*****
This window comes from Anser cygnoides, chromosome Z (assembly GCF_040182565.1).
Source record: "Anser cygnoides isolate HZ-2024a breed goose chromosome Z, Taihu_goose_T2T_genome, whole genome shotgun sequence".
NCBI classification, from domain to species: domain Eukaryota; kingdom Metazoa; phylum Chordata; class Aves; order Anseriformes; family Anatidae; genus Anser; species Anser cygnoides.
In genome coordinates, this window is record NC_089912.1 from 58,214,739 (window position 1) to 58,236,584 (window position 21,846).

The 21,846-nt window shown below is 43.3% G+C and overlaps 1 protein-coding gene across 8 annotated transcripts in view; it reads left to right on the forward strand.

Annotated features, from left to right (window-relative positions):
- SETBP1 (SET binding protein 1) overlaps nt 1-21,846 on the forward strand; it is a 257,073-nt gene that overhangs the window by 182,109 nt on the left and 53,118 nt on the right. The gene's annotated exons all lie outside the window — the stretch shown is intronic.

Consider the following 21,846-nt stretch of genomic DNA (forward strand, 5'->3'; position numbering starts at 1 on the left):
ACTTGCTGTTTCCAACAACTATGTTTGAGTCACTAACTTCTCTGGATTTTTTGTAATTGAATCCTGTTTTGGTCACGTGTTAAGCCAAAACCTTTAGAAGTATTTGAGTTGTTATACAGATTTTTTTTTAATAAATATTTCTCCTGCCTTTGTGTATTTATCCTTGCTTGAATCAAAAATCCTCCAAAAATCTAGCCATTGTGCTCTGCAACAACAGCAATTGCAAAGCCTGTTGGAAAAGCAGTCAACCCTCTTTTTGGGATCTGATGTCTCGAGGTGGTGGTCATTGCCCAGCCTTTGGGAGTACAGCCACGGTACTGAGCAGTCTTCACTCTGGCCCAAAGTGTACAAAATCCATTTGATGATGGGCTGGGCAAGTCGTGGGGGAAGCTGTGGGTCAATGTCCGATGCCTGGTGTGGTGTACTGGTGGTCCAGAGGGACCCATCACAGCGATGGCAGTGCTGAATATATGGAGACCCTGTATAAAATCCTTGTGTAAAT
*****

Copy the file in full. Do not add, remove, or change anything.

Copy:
This window comes from Anser cygnoides, chromosome Z (assembly GCF_040182565.1).
Source record: "Anser cygnoides isolate HZ-2024a breed goose chromosome Z, Taihu_goose_T2T_genome, whole genome shotgun sequence".
NCBI classification, from domain to species: domain Eukaryota; kingdom Metazoa; phylum Chordata; class Aves; order Anseriformes; family Anatidae; genus Anser; species Anser cygnoides.
In genome coordinates, this window is record NC_089912.1 from 58,214,739 (window position 1) to 58,236,584 (window position 21,846).

The 21,846-nt window shown below is 43.3% G+C and overlaps 1 protein-coding gene across 8 annotated transcripts in view; it reads left to right on the forward strand.

Annotated features, from left to right (window-relative positions):
- SETBP1 (SET binding protein 1) overlaps nt 1-21,846 on the forward strand; it is a 257,073-nt gene that overhangs the window by 182,109 nt on the left and 53,118 nt on the right. The gene's annotated exons all lie outside the window — the stretch shown is intronic.

Consider the following 21,846-nt stretch of genomic DNA (forward strand, 5'->3'; position numbering starts at 1 on the left):
ACTTGCTGTTTCCAACAACTATGTTTGAGTCACTAACTTCTCTGGATTTTTTGTAATTGAATCCTGTTTTGGTCACGTGTTAAGCCAAAACCTTTAGAAGTATTTGAGTTGTTATACAGATTTTTTTTTAATAAATATTTCTCCTGCCTTTGTGTATTTATCCTTGCTTGAATCAAAAATCCTCCAAAAATCTAGCCATTGTGCTCTGCAACAACAGCAATTGCAAAGCCTGTTGGAAAAGCAGTCAACCCTCTTTTTGGGATCTGATGTCTCGAGGTGGTGGTCATTGCCCAGCCTTTGGGAGTACAGCCACGGTACTGAGCAGTCTTCACTCTGGCCCAAAGTGTACAAAATCCATTTGATGATGGGCTGGGCAAGTCGTGGGGGAAGCTGTGGGTCAATGTCCGATGCCTGGTGTGGTGTACTGGTGGTCCAGAGGGACCCATCACAGCGATGGCAGTGCTGAATATATGGAGACCCTGTATAAAATCCTTGTGTAAAT